ness and power that should reach thy heart
to-night ; this is thy portion, however thou
mayest have joined hand in hand, and made
potent alliances, and rejoiced thyself in the
things of this world ; this is thy portion — the
word of the Lord hath spoken it, and " that
word endureth for ever !"


The Efficacy of the Gospel.

When it first appeared in the world, it ap-
peared as a universal remedy, and a universal
remedy it proved itself. Sinners were con-
verted, believers were edified and confirmed.
Wherever it went it spread its divine and
blessed influence, and its reputation became
established as a message from God. It is
as searching in its nature as ever, however
potent may be the principle of evil ; how-
ever, like the fabled chameleon, it can shape
itself to circumstances, it cannot twist itself
into any shape in which Christ cannot find
it, and follow it, and overthrow it. The
gospel is the only system for man — for man
always, for man everywhere ; man in the
infancy of the world, man in its maturer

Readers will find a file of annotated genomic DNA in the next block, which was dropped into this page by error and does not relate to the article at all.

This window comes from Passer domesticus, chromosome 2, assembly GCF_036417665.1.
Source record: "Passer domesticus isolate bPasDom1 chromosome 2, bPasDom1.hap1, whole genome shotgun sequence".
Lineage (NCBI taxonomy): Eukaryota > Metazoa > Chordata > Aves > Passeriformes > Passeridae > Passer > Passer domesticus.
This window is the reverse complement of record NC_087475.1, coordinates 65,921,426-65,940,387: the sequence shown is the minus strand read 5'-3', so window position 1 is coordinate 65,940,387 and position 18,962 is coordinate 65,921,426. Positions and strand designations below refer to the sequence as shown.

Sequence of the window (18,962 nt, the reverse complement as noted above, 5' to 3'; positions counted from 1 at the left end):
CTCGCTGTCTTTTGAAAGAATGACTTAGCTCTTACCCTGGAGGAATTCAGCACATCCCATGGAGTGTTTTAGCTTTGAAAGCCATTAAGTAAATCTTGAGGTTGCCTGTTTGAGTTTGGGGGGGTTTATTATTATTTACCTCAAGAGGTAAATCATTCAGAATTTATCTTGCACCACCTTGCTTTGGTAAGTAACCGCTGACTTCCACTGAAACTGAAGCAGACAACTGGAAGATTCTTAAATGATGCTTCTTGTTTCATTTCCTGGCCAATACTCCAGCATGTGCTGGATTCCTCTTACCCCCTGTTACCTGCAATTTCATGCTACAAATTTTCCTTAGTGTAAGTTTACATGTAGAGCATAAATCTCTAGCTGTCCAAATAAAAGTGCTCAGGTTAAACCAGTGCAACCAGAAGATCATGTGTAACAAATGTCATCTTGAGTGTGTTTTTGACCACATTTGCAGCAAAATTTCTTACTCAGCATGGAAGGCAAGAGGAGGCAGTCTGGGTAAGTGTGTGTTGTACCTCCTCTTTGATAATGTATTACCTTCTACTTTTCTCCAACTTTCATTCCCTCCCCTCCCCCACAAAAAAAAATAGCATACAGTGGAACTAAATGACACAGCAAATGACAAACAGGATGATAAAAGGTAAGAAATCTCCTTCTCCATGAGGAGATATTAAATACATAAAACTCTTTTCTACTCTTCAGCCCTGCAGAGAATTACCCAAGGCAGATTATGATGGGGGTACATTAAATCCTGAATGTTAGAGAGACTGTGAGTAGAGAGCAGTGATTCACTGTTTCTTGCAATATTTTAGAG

years, man in the depths of barbarism, man
in the heights of refinement — for man a profli-
gate sinner, for man a regenerated saint,
for man on earth — ay, and for man even in
heaven, for into it thousands of the spirits of
the just made perfect still desire to look.
And it has lost none of its power, moreover,
by the lapse of time. The sun, after it has
shone for a thousand years with unabated


vigour, is the sun still ; is it not brilliant
and beautiful as the first day of its shining ?
A river, after it has flowed in fertilising
streams for ages, is a river still, and still
freshens the earth upon its banks, and
makes it " to bring forth and bud, pro-
ducing seed to the soAver and bread to the